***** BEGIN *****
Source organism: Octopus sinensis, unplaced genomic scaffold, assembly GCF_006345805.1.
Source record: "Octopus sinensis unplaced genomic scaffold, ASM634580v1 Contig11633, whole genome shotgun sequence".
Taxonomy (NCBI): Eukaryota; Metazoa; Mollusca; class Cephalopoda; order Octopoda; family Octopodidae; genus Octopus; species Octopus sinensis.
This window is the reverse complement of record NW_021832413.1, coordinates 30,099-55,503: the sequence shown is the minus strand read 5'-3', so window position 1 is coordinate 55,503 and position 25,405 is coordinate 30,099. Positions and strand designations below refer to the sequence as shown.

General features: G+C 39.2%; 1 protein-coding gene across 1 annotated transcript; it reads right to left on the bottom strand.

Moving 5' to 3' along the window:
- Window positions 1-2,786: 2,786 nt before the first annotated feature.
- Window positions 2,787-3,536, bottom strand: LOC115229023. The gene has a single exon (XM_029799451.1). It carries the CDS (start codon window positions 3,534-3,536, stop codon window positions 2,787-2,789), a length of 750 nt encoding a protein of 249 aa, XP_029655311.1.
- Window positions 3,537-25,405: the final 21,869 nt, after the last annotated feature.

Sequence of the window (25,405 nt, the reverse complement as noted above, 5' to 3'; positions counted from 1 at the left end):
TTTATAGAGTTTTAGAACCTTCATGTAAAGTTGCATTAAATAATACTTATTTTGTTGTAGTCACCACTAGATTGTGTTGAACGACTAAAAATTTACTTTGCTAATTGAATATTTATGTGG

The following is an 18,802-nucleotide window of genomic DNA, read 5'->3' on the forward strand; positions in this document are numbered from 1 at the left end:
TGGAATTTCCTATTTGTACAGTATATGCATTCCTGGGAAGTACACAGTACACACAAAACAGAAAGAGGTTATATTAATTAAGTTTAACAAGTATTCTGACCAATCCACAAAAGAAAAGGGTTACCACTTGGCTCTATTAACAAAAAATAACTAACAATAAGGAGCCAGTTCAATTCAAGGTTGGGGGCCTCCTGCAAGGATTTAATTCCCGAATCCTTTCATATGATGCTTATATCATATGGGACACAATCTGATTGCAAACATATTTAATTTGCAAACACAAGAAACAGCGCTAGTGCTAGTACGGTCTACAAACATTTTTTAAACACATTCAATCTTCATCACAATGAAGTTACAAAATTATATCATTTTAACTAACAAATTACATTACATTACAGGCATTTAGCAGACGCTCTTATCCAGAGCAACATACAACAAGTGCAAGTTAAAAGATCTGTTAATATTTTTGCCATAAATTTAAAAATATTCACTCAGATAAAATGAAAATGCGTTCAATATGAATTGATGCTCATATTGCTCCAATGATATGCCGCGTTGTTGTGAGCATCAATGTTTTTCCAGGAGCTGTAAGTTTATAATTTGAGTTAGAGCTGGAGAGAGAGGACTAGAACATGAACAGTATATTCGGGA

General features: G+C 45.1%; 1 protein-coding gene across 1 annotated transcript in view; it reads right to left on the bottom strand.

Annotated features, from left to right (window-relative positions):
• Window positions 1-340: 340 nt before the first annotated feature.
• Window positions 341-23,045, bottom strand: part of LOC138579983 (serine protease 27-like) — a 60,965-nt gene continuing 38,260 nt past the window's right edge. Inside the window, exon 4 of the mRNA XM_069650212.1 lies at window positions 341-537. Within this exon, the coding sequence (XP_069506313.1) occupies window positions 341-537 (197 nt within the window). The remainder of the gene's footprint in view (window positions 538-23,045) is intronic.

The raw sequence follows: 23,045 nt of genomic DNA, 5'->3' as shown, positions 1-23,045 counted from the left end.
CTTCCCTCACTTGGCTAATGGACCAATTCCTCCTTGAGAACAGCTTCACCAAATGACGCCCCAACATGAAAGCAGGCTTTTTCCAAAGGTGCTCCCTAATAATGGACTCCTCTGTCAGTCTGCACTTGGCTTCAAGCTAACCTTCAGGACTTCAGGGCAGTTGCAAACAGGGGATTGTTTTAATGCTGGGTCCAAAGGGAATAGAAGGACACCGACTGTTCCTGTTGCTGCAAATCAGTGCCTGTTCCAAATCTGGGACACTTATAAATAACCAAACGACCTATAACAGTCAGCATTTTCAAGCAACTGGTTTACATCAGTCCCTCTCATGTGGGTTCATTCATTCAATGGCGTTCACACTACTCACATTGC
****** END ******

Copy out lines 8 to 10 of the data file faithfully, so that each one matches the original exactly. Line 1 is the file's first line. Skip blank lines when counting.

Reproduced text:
- Window positions 2,787-3,536, bottom strand: LOC115229023. The gene has a single exon (XM_029799451.1). It carries the CDS (start codon window positions 3,534-3,536, stop codon window positions 2,787-2,789), a length of 750 nt encoding a protein of 249 aa, XP_029655311.1.
- Window positions 3,537-25,405: the final 21,869 nt, after the last annotated feature.

Sequence of the window (25,405 nt, the reverse complement as noted above, 5' to 3'; positions counted from 1 at the left end):